Katy Jones/Nelson Courier
Left to right, Victory School students Bathsheba Sung Zi Hlawnceu, Lung Ning Ching and Anna Sang enjoying lunches provided by the local iwi Ngāti Rārua, as part of the Ka Ora, Ka Ako/Healthy School program Lunches.
Having the local iwi, Ngāti Rārua, provide lunches for Victory School students doesn’t just help keep the kids well fed.
According to the Nelson School and the iwi, this nurtured a “natural” relationship and added to the students’ understanding of tikanga/Maori practices and values.
Ngāti Rārua has been providing lunches to over 300 bilingual primary school children for a year through the Ministry of Education Ka Ora, Ka Ako / Healthy School Meals Program.
Te Rūnanga o Ngāti Rārua general manager Shane Graham said the iwi’s successful bid for the school’s contract offered much more than a free lunch.
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“We don’t see it as a handout… We see it as an investment in our tamariki.”
The Ngāti Rārua children were among those who attended the Victory School in the inner suburb of Toi Toi, and the iwi had an affinity for the land on which the Victory School sat, Graham said.
Te Rūnanga o Ngāti Rārua President Olivia Hall said many students were proud to see people they knew delivering their kai/food.
“It is very good for tamariki and ngāti rārua Maori children to see theirs arrive and give birth [food to] them and all their friends.
“It’s a nice way to make the playground the same for all learners, that it doesn’t matter if you have food at home, you’re always fed.”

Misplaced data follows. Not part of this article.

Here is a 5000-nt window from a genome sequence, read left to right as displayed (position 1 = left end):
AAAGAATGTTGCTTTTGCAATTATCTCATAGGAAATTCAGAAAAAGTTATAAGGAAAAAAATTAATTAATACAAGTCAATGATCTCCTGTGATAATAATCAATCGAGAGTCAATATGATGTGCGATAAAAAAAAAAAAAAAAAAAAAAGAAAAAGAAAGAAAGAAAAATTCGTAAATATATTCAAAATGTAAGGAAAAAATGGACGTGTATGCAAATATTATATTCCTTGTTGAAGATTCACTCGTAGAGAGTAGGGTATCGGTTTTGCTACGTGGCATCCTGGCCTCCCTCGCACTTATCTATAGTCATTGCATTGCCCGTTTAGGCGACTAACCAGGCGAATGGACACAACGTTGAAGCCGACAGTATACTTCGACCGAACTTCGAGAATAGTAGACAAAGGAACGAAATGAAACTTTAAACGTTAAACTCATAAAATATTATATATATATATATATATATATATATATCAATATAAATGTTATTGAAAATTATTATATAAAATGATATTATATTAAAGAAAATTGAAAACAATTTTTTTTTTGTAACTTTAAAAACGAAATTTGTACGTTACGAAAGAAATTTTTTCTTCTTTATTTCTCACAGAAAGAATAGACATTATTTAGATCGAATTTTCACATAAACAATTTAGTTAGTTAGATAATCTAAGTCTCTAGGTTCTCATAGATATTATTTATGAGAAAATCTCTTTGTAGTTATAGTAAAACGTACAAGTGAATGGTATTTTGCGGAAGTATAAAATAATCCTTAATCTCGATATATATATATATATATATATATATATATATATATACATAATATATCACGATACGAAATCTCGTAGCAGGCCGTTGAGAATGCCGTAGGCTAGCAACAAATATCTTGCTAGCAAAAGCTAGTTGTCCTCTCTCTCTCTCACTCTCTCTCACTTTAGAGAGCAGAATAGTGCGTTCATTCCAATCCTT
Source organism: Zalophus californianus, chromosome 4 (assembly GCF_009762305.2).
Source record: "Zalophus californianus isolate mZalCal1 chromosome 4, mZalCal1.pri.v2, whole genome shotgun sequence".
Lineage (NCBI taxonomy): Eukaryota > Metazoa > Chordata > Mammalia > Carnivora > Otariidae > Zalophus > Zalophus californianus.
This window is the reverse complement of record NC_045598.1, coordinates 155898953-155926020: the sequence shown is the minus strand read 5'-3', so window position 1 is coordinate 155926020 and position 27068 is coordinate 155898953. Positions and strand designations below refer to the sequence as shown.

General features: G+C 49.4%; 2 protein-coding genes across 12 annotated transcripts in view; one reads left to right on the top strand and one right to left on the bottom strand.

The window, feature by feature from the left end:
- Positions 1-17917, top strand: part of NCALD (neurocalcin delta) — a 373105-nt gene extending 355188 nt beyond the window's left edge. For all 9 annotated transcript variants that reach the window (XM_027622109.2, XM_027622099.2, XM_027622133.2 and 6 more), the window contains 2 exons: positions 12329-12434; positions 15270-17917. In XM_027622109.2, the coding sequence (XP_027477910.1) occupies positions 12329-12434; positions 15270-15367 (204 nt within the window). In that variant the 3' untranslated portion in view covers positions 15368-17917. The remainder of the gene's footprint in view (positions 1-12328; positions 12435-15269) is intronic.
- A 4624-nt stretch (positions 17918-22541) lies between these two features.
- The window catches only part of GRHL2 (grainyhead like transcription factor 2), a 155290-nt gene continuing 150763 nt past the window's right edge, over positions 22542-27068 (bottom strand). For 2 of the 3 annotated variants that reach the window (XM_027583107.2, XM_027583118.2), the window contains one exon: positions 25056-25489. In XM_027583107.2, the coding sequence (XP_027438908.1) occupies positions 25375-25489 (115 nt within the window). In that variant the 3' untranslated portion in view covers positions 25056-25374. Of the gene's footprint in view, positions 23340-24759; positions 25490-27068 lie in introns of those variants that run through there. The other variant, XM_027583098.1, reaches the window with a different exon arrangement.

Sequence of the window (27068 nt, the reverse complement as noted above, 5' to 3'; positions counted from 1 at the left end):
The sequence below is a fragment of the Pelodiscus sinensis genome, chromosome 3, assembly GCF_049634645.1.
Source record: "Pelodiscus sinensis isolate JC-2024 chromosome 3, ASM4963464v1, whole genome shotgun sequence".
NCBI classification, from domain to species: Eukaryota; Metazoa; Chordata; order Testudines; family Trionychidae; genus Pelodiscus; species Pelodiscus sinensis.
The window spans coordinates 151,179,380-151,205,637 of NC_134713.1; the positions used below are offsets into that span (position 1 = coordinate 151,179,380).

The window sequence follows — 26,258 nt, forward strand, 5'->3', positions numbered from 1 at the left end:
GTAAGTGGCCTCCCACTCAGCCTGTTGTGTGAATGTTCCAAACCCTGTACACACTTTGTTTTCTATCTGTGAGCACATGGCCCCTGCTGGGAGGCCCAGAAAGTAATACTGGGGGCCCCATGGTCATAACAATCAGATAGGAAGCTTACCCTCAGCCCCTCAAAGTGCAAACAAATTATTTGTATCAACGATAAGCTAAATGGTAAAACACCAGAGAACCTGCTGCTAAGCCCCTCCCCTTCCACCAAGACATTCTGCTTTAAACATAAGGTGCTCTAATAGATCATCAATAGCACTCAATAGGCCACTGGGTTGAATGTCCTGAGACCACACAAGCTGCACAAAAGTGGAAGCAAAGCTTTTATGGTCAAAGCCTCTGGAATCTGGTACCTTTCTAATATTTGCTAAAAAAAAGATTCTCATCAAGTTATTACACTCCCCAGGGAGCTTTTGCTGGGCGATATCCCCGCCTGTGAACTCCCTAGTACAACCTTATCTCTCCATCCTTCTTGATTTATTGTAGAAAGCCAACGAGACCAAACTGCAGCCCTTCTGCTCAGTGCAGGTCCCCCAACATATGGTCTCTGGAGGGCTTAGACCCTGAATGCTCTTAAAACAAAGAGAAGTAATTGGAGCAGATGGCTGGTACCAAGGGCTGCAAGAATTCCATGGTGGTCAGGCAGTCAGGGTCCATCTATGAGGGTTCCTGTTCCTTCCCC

Ngāti Rārua was now providing lunches at another school in Nelson and “having conversations” about doing it at other schools.
Providing food was part of the iwi’s DNA, so it seemed natural to help provide school meals, the pair said.
“We have long been known for our ability to feed our people, whether at a marae or other events,” Graham said.
The iwi delivered lunches in eco-friendly packaging and sourced local food, he said.
There was minimal waste, with many leftover lunches brought home by tamariki — and people who took the kai complained there was nothing left to take away, Graham said.
Student Anna Sang, 10, said she loves lunches.
“You don’t have to bring your own lunch…it’s good for my parents too.”
Victory School headmaster Dan George, who became headmaster 16 months ago, said Ngāti Rārua providing lunches was really important for the school – which has both Maori and English middle classes.
The program has had “tremendous benefits” for tamariki in terms of equity, he said.
“We have 325 lunches provided each day, and everyone gets the exact same lunch. We know it’s nutritious, we know it meets health standards, it has benefits in terms of concentration and learning levels for our tamariki.
“Another thing we noticed is the whole culture around food, so watching the kai with karakia (prayers), people eating together, sharing korero (conversation) while they eat, that kind of thing is I guess a hidden benefit that we didn’t really expect initially.
26 schools participate in the program in Nelson/Marlborough/West Coast.
It’s been two years since the government expanded the scheme in response to Covid-19, and Associate Education Minister Jan Tinetti recently visited Victory School to celebrate the milestone.
Nelson MP Rachel Boyack from Labour, said she was getting ‘great feedback’ from schools where the scheme was in place, including those with different providers.
Nelson schools involved included Tāhuanui School, Auckland Point, Nelson Intermediate and Stoke School.
Schools were chosen from the applications based on their decile profile, she said.